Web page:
A loan of $3,025 helped a member to buy flour, eggs, cooking oils, butter, and decorations to make her cakes.


Weichafe Ruka Group's story

This communal bank is named “Weichafe Ruka” (Home of the Warrior). It is comprised of 17 entrepreneurs who devote themselves to different fields of work. Among them you can find selling firewood, baking, selling perfumes, selling 'pan amasado' (a type of Chilean bread), selling charcoal, selling clothes, and services, among others. All of them are from the city of Angol.

Elizabeth is the president of the communal bank. She can be seen kneeling in the photo, and she is wearing a black shirt with white letters. Her hair is black, and she wears it pulled back. She devotes herself to baking. Specifically, she has been making cakes and pastries for four years. She says that her mother helps her work from Mondays through Fridays. She makes her work schedule according to her availability because his daughter is little. She buys her merchandise at different supermarkets in the city and at cake pan distributors.

She will use the loan to buy flour, eggs, cooking oils, butter, and decorations to make her cakes. One of Elizabeth’s goals in her business is to have the opportunity to set up a spacious area in her own house where she could tend to her customers.

Elizabeth lives with her parents and her nine month old daughter. Her dream, on a work level, is to set up a suitable place to sell cakes and pastries. She wants to do this in order to generate greater income and adopt a better quality of life for her family.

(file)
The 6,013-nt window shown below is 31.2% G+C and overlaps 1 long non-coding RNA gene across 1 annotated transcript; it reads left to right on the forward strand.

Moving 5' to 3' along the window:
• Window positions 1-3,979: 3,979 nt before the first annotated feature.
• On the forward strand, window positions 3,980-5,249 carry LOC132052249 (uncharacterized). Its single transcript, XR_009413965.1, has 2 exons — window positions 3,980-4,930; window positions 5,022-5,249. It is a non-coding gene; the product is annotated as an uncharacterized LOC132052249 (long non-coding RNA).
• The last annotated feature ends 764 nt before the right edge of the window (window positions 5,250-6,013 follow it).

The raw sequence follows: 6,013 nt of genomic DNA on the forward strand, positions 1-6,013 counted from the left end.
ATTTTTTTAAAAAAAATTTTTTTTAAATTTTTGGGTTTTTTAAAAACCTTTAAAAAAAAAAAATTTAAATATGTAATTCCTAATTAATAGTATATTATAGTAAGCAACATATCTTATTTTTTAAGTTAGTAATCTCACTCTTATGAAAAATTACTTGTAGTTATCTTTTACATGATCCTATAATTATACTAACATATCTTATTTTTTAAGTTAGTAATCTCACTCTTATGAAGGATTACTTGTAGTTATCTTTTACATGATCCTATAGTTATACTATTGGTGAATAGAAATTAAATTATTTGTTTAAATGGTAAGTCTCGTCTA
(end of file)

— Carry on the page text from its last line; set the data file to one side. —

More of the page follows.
She is very happy and grateful for the opportunity given to her by Fondo Esperanza. The loan will allow her to invest in her business. Also, she feels comfortable with her communal bank, which motivates her to continue participating in the institution. She says that in addition to the trainings, they have been useful to her in investing better in her business.

Angol is located 128 kilometers to the northeast of Temuco (capital of the ninth region) and 608 kilometers to the south of Santiago (capital of Chile). In Mapudungun (language of the Mapuche pueblo) its name means “Climb Up”. Its inhabitants are vigorously devoted to farming and forestry. These areas have currently taken on importance, especially those involving fruit and vegetable production.

In this group: Elizabeth, Silvia, America, Nancy, Mary, Viviana, Emilia, Elizabeth , Nelly, Luz, Gester, Ingrid, Jose , Elvira, Carlos, Rene, Juan
*not pictured

Translated from Spanish by Kiva volunteer Ginny Kalish



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